It’s breast cancer awareness month and this month I’d like to focus on all things “breasts.” Today, let’s discuss whether breast milk or formula is best and why. The decision of how to feed your baby is a very personal one. For many pregnant women, the thought of breastfeeding their precious bundle of joy seems incredible…that is until you try it and they won’t latch, your milk supply doesn’t come in, or you experience pain. Breastfeeding can be difficult at first but it eventually becomes easy and is so rewarding for both you and your baby.
The benefits of breastfeeding are numerous and significant, but many women still choose not to for reasons all their own. Before you decide how to feed your child, take a few moments to learn about breastfeeding, then armed with information, making your choice should be easier.
Breastfeeding has two stages, colostrum, and regular milk.
Colostrum is the very first milk produced. It occurs during the first two to three days and is a thick, whitish/goldish-colored liquid. Colostrum is exactly what a new baby needs. It is low in fat and high in carbohydrates, protein, and antibodies. It is also extremely easy for the newborns’ system to digest.
One of the first things that the colostrum does is produce a laxative effect. It helps the baby to pass meconium stools, which are thick and tarry. It also helps to clear excess bilirubin and prevent jaundice. So, if a baby is born with jaundice, nursing may be helpful.
Colostrum also carries an extremely high number of both antibodies and leukocytes (protective white cells) and helps the babyís immature immune system fight off diseases, viruses, and bacteria. In effect, the colostrum super-charges the baby’s system and helps prepare him for life outside the womb.
By the third or fourth day after birth, the second stage of breastfeeding occurs. This is when the regular milk comes in. This milk is much thinner but contains all of the nutrition a baby needs to grow and thrive. Just as colostrum did, regular breast milk carries much-needed antibodies to the baby’s system, which helps to fight off illness.
Breast milk contains all of the antibodies that the mother’s body has created. As new germs are introduced into the baby’s environment, the mother’s body begins preparing antibodies to ward off those germs. These new antibodies are then passed through the breast milk to help the baby fight off the new threat. Now, this doesn’t mean that breastfed babies never get sick, but research has shown that they do typically recover more quickly than a formula-fed baby.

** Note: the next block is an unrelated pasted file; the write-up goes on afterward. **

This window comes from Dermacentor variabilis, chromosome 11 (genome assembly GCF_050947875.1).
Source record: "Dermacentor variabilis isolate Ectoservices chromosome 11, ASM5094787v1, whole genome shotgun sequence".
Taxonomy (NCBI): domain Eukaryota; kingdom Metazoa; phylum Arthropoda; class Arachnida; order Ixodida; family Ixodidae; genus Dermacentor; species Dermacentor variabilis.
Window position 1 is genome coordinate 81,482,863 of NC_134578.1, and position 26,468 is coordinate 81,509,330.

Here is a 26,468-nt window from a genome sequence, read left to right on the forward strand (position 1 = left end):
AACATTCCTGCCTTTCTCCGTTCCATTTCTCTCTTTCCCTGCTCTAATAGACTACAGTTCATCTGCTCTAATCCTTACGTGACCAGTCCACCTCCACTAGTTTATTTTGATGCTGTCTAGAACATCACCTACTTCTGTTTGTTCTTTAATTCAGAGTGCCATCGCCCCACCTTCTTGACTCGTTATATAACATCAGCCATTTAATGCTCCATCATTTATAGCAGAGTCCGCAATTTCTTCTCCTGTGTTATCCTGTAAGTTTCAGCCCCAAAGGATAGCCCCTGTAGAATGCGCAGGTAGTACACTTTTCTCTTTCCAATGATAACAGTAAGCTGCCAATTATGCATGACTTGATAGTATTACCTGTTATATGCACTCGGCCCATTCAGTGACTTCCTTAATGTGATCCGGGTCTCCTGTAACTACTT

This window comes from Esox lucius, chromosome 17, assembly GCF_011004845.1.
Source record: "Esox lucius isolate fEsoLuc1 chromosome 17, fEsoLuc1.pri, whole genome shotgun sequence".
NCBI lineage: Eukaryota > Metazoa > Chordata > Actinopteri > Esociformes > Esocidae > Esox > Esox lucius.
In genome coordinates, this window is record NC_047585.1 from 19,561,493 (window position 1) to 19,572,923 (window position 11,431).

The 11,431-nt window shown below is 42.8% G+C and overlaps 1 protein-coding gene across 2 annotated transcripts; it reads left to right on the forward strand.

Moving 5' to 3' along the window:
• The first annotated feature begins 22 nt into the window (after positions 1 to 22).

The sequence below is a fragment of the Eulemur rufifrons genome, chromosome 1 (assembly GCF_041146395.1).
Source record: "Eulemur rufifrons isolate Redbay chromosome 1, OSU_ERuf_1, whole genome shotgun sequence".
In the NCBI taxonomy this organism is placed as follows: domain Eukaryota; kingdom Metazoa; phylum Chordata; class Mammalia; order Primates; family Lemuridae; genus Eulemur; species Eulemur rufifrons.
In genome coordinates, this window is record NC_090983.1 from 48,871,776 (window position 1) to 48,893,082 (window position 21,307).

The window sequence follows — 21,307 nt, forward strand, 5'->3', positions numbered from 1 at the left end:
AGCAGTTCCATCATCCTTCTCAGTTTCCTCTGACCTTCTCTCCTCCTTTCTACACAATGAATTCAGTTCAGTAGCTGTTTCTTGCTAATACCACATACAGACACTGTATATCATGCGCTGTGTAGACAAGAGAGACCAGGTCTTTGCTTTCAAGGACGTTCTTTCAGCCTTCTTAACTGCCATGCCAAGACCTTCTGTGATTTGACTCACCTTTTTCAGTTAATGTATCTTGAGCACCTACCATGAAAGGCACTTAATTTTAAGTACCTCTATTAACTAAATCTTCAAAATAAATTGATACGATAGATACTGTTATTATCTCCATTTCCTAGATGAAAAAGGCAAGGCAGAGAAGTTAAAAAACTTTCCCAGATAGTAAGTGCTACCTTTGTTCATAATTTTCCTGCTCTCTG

There are additional benefits to breastfeeding other than just the antibodies. It has been shown that breastfeeding offers protection against:
• Ear infections
• Colds and other respiratory illnesses
• Intestinal disorders
• Bacteria like staph, strep, e-coli infections
Breastfeeding also offers benefits to the mother. Long-term breastfeeding, for a cumulative total of two years or more, has been shown to reduce a mother’s chances of developing breast and ovarian cancer. Breastfeeding also helps the mother to lose weight more quickly after having a baby. Because many women do not get their periods back until they stop nursing, breastfeeding also helps to naturally space out children. But, it is important to note that one should never rely solely on breastfeeding for birth control.
These are just a few of the amazing things that breast milk can do for a baby. You would think that with all this research, the decision to breastfeed would be easy. Unfortunately, one of the biggest deciding factors of whether a woman decides to breastfeed is the reaction of family members. Oftentimes the husband is uninformed on the benefits of breastfeeding and pushes the woman to wean to formula. Many mothers and grandmothers don’t support the breastfeeding woman because that’s not how it was done in their day. Many women receive dirty looks or harsh comments for discretely nursing in public. All of these factors push a new mother towards formula, despite the amazing health benefits of nursing.
The decision to breastfeed is yours. Take at least as much time to learn about breastfeeding as you did when you picked out your baby’s crib; more if you can spare it. Arm yourself with knowledge and then make a decision. Only you can decide if breastfeeding is right for your family.